“NIP,” or nursing in public, is something that many breastfeeding mothers don’t even think twice about. Baby is hungry, baby needs to eat – end of discussion. So if you’re wanting to feel a bit more carefree about NIP, use these five tips:
- If you’re concerned about showing skin or being immodest, try practicing in front of a mirror. Then you can see what’s showing and what’s not. Remember as the mom, you can usually see much more of what’s going on from looking down, simply because you’re the one nursing. Most people can’t see a thing!
- Invest in some nursing clothes, or at least a nursing bra. I used to try to get away without nursing clothes, figuring that it was just a way for someone to make some money, but then I was gifted a nursing top. The difference was amazing!
- To cover or not to cover, that may be the question, but the answer may come from your baby. Perhaps you’re ready to NIP but your baby nixes your cover by batting it, crying when you put it on or refusing to nurse. It’s okay, figure out how to deal with it in a way that is comfortable to you and your baby.
- NIP in a group of supportive friends. This will help you gain confidence in your ability to NIP without the added pressure, not to mention the power of the human shield is a mighty one.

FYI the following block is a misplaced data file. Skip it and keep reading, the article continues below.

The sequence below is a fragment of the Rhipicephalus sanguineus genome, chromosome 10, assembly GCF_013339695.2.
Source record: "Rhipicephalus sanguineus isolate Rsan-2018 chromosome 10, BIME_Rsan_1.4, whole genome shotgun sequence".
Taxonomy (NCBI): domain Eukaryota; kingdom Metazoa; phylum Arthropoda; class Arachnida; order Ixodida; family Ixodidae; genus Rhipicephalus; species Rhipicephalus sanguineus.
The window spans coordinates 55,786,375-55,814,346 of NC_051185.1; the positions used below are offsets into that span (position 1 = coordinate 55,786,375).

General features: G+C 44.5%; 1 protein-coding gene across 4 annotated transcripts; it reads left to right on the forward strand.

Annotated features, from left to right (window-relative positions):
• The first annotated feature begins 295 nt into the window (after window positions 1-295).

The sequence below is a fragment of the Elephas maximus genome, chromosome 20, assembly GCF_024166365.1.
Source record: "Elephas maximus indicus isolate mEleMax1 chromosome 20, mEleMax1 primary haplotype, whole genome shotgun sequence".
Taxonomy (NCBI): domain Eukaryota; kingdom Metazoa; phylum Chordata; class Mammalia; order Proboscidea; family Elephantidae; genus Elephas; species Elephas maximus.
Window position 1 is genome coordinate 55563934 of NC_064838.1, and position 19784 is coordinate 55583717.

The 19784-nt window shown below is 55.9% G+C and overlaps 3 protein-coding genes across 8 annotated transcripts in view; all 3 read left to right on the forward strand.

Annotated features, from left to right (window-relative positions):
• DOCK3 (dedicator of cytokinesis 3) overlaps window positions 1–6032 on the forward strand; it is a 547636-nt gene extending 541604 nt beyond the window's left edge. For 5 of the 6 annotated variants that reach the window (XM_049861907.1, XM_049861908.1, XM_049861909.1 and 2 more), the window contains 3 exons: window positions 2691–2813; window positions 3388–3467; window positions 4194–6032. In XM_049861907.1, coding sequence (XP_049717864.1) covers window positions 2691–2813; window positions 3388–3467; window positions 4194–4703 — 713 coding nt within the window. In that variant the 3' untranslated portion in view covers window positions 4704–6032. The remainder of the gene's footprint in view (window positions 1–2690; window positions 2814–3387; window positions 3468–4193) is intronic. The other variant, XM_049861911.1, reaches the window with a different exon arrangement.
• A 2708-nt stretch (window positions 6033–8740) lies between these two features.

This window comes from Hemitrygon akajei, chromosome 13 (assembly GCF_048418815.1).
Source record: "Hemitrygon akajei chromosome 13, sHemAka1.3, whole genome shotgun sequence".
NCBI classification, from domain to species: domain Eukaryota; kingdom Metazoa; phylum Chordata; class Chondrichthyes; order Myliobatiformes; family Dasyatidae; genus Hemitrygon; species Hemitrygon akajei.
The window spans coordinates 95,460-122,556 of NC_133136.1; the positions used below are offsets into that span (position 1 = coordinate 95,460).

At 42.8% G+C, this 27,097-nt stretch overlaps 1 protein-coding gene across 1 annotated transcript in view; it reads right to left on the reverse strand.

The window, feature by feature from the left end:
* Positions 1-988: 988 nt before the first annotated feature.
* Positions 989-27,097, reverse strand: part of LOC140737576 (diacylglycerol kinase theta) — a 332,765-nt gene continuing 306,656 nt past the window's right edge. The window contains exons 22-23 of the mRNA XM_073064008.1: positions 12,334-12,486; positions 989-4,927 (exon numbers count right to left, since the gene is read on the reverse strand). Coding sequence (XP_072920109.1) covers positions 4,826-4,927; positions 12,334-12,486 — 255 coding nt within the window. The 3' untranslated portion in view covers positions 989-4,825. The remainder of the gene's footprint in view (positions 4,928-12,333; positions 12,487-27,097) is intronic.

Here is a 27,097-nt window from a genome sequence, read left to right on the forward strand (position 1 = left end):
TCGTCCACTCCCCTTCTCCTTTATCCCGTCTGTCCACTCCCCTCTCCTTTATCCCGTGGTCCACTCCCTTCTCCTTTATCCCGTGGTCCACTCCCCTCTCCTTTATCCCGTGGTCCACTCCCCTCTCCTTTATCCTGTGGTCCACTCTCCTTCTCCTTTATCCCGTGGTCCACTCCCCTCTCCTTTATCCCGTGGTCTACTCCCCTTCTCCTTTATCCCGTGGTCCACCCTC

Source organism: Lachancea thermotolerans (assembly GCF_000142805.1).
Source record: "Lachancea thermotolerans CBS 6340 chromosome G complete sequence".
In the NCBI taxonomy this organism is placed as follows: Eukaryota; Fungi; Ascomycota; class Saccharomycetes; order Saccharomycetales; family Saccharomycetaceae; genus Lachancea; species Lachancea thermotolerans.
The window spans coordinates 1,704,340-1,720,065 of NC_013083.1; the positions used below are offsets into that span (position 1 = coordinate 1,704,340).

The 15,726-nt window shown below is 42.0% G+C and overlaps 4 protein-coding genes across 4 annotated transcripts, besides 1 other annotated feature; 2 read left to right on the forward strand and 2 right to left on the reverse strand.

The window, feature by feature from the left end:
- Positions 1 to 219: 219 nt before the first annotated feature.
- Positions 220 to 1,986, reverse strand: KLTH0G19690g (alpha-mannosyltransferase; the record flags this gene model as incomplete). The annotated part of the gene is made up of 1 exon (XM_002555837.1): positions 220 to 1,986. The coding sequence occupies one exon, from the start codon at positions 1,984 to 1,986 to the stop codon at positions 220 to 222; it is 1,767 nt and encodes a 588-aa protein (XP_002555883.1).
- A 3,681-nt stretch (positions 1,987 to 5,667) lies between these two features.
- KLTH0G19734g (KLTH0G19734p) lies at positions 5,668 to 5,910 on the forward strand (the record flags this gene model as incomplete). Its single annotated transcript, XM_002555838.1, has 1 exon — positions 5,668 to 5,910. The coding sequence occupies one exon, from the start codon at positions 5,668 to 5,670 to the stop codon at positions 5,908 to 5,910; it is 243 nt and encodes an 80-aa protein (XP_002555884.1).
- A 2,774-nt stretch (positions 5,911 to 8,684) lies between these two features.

- Choose your spot to NIP wisely. See if you can choose a location to have your back towards the majority of people wherever you are located.
We are honored to host a guest post today from Robin. Robin Elise Weiss, BA, CLC, ICCE-CPE, CD(DONA), LCCE, FACCE, is the author of more than ten books, her newest book is The Better Way to Breastfeed. As a mother of eight, one of her proudest accomplishments is nursing all of her kids, including a set of twins, through thick and thin! You can find her on the web as the Guide to Pregnancy & Childbirth for About.com (http://pregnancy.about.com) or at her personal site (http://robineliseweiss.com).
We are looking for more guest posts! Check out our contributor guidelines, and send us your story about normalizing breastfeeding, nursing in public, or breastfeeding advocacy (lactivism).